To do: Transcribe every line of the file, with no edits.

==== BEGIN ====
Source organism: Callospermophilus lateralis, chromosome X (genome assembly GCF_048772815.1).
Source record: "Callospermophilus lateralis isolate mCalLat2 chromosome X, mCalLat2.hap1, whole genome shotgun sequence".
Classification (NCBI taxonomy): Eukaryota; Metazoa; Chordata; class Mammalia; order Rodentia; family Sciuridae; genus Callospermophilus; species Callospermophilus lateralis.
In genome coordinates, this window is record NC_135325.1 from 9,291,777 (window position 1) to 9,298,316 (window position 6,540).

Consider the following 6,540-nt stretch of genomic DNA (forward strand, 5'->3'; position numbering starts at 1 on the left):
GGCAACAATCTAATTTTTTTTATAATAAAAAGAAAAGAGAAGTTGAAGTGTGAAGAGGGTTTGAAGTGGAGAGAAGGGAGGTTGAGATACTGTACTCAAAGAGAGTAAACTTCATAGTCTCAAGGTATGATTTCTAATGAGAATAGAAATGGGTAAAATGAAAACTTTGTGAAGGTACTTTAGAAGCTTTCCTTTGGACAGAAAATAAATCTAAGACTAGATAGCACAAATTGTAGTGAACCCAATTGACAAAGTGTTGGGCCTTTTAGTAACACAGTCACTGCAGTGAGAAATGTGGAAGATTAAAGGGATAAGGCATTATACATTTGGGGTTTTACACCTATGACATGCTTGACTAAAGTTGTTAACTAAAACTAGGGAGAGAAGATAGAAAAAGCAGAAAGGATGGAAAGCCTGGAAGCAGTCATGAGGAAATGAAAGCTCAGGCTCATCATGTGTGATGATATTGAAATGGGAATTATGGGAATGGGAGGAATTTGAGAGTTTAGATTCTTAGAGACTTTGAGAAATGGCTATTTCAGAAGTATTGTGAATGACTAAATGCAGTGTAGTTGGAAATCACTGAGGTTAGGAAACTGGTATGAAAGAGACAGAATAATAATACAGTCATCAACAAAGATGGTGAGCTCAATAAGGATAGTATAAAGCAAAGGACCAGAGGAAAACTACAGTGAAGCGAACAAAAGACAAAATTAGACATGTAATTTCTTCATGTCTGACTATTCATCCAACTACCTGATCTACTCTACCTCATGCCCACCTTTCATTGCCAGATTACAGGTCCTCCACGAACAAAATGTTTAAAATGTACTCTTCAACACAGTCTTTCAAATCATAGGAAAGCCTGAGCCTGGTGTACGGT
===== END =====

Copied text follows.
Source organism: Callospermophilus lateralis, chromosome X (genome assembly GCF_048772815.1).
Source record: "Callospermophilus lateralis isolate mCalLat2 chromosome X, mCalLat2.hap1, whole genome shotgun sequence".
Classification (NCBI taxonomy): Eukaryota; Metazoa; Chordata; class Mammalia; order Rodentia; family Sciuridae; genus Callospermophilus; species Callospermophilus lateralis.
In genome coordinates, this window is record NC_135325.1 from 9,291,777 (window position 1) to 9,298,316 (window position 6,540).

Consider the following 6,540-nt stretch of genomic DNA (forward strand, 5'->3'; position numbering starts at 1 on the left):
GGCAACAATCTAATTTTTTTTATAATAAAAAGAAAAGAGAAGTTGAAGTGTGAAGAGGGTTTGAAGTGGAGAGAAGGGAGGTTGAGATACTGTACTCAAAGAGAGTAAACTTCATAGTCTCAAGGTATGATTTCTAATGAGAATAGAAATGGGTAAAATGAAAACTTTGTGAAGGTACTTTAGAAGCTTTCCTTTGGACAGAAAATAAATCTAAGACTAGATAGCACAAATTGTAGTGAACCCAATTGACAAAGTGTTGGGCCTTTTAGTAACACAGTCACTGCAGTGAGAAATGTGGAAGATTAAAGGGATAAGGCATTATACATTTGGGGTTTTACACCTATGACATGCTTGACTAAAGTTGTTAACTAAAACTAGGGAGAGAAGATAGAAAAAGCAGAAAGGATGGAAAGCCTGGAAGCAGTCATGAGGAAATGAAAGCTCAGGCTCATCATGTGTGATGATATTGAAATGGGAATTATGGGAATGGGAGGAATTTGAGAGTTTAGATTCTTAGAGACTTTGAGAAATGGCTATTTCAGAAGTATTGTGAATGACTAAATGCAGTGTAGTTGGAAATCACTGAGGTTAGGAAACTGGTATGAAAGAGACAGAATAATAATACAGTCATCAACAAAGATGGTGAGCTCAATAAGGATAGTATAAAGCAAAGGACCAGAGGAAAACTACAGTGAAGCGAACAAAAGACAAAATTAGACATGTAATTTCTTCATGTCTGACTATTCATCCAACTACCTGATCTACTCTACCTCATGCCCACCTTTCATTGCCAGATTACAGGTCCTCCACGAACAAAATGTTTAAAATGTACTCTTCAACACAGTCTTTCAAATCATAGGAAAGCCTGAGCCTGGTGTACGGT